In Ganawuri a border town between Kaduna and Plateau state, the burden of taxation on artesinal miners is the most pressing concern. Located in Riyom Local government area of Plateau state, Ganawuri has quite a high deposit of TIN and COLUMBITE under its grounds. Inhabitants of Ganawuri who have had the experience of working with Foreign Miners engaged in Artisanal Mining but claimed there is no much profit owing to high taxation from Government’s task force. “It is the same case in other Mining Communities in the Jos Plateau” Hikima a veteran Tin Miner told TNG in a telephone conversation.

In another life-threatening situation, a mining specialist (name withheld) in the Jos-Plateau have claimed that about 1,100 tin and columbite mines, abandoned after the mining boom of the 1960s, now pose serious health risks to as many as 2 million people living in the area, a danger to local people living around mining fields in Jos, Barikin-Ladi, Bukuru, Bassa and Riyom areas of Plateau state.


Mining host communities have made their case and Journalists, civil societies and Analysts have so far been taken it hard on the government of Nigeria. They all believe the government’s inability to monitor the mining companies is a breach to the “Extractive Sector Transparency” Commitment in the 2017-2019 NAP.

Silvia in another chat with Journalists claimed government and security operatives have failed to meet up with their responsibilities of meeting the needs of Mining Host Communities “…. whenever we complain, they use police and soldiers to intimidate us….They brag and say to us, the Nigerian government is in their pocket. They are using our security against us. We have complained several times to the state government, they are not doing anything.” “These Indians are wicked” Silvia alleged.

Silvia and other Mining Host Community members were brought to Abuja by the Business and Human Right Round Table Forum made up of Journalists and Civil Society Members to narrate their ordeals in the hands of Extractive companies in their Communities. They were very free to narrate their various encounters and their various accounts indicated that the “Extractive Sector Transparency” Commitment in the NAP is just a mirage.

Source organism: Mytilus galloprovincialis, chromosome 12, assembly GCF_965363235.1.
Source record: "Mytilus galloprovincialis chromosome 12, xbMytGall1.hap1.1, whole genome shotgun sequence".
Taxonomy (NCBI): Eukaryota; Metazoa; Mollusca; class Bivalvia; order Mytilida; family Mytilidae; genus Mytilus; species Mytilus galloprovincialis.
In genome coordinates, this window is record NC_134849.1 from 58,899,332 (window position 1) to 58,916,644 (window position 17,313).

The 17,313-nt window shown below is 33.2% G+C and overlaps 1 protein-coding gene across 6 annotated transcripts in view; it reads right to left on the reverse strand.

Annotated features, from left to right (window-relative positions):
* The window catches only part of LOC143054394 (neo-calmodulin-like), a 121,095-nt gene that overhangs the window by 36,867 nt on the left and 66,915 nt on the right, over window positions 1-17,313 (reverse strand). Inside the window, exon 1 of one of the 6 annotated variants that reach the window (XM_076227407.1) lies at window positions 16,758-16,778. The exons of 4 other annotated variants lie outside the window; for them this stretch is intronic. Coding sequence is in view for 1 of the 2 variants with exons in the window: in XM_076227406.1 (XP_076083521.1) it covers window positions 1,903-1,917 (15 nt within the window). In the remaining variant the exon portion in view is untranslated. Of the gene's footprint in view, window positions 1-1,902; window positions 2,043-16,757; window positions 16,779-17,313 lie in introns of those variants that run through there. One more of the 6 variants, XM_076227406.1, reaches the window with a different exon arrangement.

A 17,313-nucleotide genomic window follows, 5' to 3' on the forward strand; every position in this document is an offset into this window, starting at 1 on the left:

The United Nations Guiding Principles on Business and Human Rights (UNGPBHR) stated that the duty of the state (country) is to protect human rights. UNGPBHR principle maintains that “….It is the State’s duty to make it clear to third parties especially businesses not to infringe on the rights of the people and even when this happens, that there are remedial measures to address them.”

This obviously is not so. Abiodun Baiyewu Executive Director “Global Rights” the CSO that put together the Business and Human Right Round Table in Abuja said in an interview with Journalists that mainstreaming human rights norms into the entire process of mining activities would address the underlying issues that have trailed operations in the extractive sector. “Human rights norms requires the infusion of the dictates of various concepts of human rights into every stage and facet of industrial undertakings. This implies that every stage of the project from the policy conception to the encounter with the consumers or beneficiaries must observe and sustain the standard of human rights,” Baiyewu said.

Miss Baiyewu added that “the way forward is to naturalise the resources and put them in the hands of the local people rather than looking for foreign investors in the name of dollars and pounds….”

Its less than 60 days to the end of 2019; whether the federal government of Nigeria will intervene in the plights of mining Host Communities in these few days, only time will tell. It is also worthy of note that Nigeria has designed another action plan following the expiration of the 2017-2019 NAP, this implies that the Civil Society community, the Press and other stakeholders must “up their game” in holding government accountable in all its commitments. This may perhaps minimize to the barest minimum possibilities of Government’s failure in its OGP Commitment and put human right first in all its governance processes.